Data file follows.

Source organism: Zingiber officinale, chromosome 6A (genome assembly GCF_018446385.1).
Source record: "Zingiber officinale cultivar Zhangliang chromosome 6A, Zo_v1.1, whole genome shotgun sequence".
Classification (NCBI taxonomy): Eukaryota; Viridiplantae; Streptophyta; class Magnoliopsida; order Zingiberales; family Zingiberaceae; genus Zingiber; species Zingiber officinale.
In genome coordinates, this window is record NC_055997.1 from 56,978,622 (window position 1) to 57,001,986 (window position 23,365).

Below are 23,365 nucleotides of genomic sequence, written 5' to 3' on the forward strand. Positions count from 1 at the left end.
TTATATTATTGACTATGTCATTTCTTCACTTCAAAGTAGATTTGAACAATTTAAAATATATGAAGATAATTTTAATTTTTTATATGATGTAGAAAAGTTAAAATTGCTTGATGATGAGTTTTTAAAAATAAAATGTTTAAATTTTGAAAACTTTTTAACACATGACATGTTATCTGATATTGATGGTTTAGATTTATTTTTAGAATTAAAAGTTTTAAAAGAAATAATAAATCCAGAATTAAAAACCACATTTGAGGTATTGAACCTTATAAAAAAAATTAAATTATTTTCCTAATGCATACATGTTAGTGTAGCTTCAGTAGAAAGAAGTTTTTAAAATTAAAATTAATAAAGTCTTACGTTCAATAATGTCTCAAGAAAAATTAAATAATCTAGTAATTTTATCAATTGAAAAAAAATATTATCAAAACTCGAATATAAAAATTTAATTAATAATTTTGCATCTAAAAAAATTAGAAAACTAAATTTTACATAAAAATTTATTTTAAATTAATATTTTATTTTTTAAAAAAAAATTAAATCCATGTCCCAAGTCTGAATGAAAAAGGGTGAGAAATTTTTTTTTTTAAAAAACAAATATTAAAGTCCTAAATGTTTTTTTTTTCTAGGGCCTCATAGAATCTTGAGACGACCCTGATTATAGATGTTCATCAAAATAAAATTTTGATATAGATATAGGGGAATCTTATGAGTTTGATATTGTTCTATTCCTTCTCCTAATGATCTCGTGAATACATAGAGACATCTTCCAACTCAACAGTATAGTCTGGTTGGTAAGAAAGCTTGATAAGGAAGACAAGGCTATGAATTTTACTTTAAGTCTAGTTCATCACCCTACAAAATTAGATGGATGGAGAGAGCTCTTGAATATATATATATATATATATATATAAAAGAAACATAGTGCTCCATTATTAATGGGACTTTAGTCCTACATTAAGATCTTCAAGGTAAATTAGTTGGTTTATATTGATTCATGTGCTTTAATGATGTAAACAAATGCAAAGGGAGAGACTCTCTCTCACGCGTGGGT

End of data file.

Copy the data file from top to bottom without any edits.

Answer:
Source organism: Zingiber officinale, chromosome 6A (genome assembly GCF_018446385.1).
Source record: "Zingiber officinale cultivar Zhangliang chromosome 6A, Zo_v1.1, whole genome shotgun sequence".
Classification (NCBI taxonomy): Eukaryota; Viridiplantae; Streptophyta; class Magnoliopsida; order Zingiberales; family Zingiberaceae; genus Zingiber; species Zingiber officinale.
In genome coordinates, this window is record NC_055997.1 from 56,978,622 (window position 1) to 57,001,986 (window position 23,365).

Below are 23,365 nucleotides of genomic sequence, written 5' to 3' on the forward strand. Positions count from 1 at the left end.
TTATATTATTGACTATGTCATTTCTTCACTTCAAAGTAGATTTGAACAATTTAAAATATATGAAGATAATTTTAATTTTTTATATGATGTAGAAAAGTTAAAATTGCTTGATGATGAGTTTTTAAAAATAAAATGTTTAAATTTTGAAAACTTTTTAACACATGACATGTTATCTGATATTGATGGTTTAGATTTATTTTTAGAATTAAAAGTTTTAAAAGAAATAATAAATCCAGAATTAAAAACCACATTTGAGGTATTGAACCTTATAAAAAAAATTAAATTATTTTCCTAATGCATACATGTTAGTGTAGCTTCAGTAGAAAGAAGTTTTTAAAATTAAAATTAATAAAGTCTTACGTTCAATAATGTCTCAAGAAAAATTAAATAATCTAGTAATTTTATCAATTGAAAAAAAATATTATCAAAACTCGAATATAAAAATTTAATTAATAATTTTGCATCTAAAAAAATTAGAAAACTAAATTTTACATAAAAATTTATTTTAAATTAATATTTTATTTTTTAAAAAAAAATTAAATCCATGTCCCAAGTCTGAATGAAAAAGGGTGAGAAATTTTTTTTTTTAAAAAACAAATATTAAAGTCCTAAATGTTTTTTTTTTCTAGGGCCTCATAGAATCTTGAGACGACCCTGATTATAGATGTTCATCAAAATAAAATTTTGATATAGATATAGGGGAATCTTATGAGTTTGATATTGTTCTATTCCTTCTCCTAATGATCTCGTGAATACATAGAGACATCTTCCAACTCAACAGTATAGTCTGGTTGGTAAGAAAGCTTGATAAGGAAGACAAGGCTATGAATTTTACTTTAAGTCTAGTTCATCACCCTACAAAATTAGATGGATGGAGAGAGCTCTTGAATATATATATATATATATATATATAAAAGAAACATAGTGCTCCATTATTAATGGGACTTTAGTCCTACATTAAGATCTTCAAGGTAAATTAGTTGGTTTATATTGATTCATGTGCTTTAATGATGTAAACAAATGCAAAGGGAGAGACTCTCTCTCACGCGTGGGT